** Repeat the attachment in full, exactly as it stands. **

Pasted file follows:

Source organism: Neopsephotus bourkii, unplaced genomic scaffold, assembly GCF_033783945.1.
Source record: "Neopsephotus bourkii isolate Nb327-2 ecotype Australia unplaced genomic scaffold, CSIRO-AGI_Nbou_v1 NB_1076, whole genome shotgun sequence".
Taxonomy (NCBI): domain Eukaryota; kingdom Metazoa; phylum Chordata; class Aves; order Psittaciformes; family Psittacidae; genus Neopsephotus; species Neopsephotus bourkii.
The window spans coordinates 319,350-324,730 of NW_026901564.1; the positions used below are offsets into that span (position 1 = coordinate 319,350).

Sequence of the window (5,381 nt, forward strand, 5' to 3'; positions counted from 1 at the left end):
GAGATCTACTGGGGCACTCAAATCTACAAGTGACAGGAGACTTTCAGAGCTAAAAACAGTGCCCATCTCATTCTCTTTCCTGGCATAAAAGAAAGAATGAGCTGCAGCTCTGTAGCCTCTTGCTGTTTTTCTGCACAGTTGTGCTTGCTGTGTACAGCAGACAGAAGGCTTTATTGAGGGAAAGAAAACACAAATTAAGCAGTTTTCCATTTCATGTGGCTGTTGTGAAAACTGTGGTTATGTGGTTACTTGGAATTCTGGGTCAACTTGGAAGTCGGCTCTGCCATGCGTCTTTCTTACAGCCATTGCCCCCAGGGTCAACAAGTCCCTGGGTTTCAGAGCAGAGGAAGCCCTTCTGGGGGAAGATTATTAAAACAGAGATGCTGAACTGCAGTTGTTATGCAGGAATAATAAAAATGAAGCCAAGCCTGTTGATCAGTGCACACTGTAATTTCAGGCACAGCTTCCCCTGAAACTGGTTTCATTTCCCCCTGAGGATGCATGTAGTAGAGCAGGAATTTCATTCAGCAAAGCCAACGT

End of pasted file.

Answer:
Source organism: Neopsephotus bourkii, unplaced genomic scaffold, assembly GCF_033783945.1.
Source record: "Neopsephotus bourkii isolate Nb327-2 ecotype Australia unplaced genomic scaffold, CSIRO-AGI_Nbou_v1 NB_1076, whole genome shotgun sequence".
Taxonomy (NCBI): domain Eukaryota; kingdom Metazoa; phylum Chordata; class Aves; order Psittaciformes; family Psittacidae; genus Neopsephotus; species Neopsephotus bourkii.
The window spans coordinates 319,350-324,730 of NW_026901564.1; the positions used below are offsets into that span (position 1 = coordinate 319,350).

Sequence of the window (5,381 nt, forward strand, 5' to 3'; positions counted from 1 at the left end):
GAGATCTACTGGGGCACTCAAATCTACAAGTGACAGGAGACTTTCAGAGCTAAAAACAGTGCCCATCTCATTCTCTTTCCTGGCATAAAAGAAAGAATGAGCTGCAGCTCTGTAGCCTCTTGCTGTTTTTCTGCACAGTTGTGCTTGCTGTGTACAGCAGACAGAAGGCTTTATTGAGGGAAAGAAAACACAAATTAAGCAGTTTTCCATTTCATGTGGCTGTTGTGAAAACTGTGGTTATGTGGTTACTTGGAATTCTGGGTCAACTTGGAAGTCGGCTCTGCCATGCGTCTTTCTTACAGCCATTGCCCCCAGGGTCAACAAGTCCCTGGGTTTCAGAGCAGAGGAAGCCCTTCTGGGGGAAGATTATTAAAACAGAGATGCTGAACTGCAGTTGTTATGCAGGAATAATAAAAATGAAGCCAAGCCTGTTGATCAGTGCACACTGTAATTTCAGGCACAGCTTCCCCTGAAACTGGTTTCATTTCCCCCTGAGGATGCATGTAGTAGAGCAGGAATTTCATTCAGCAAAGCCAACGT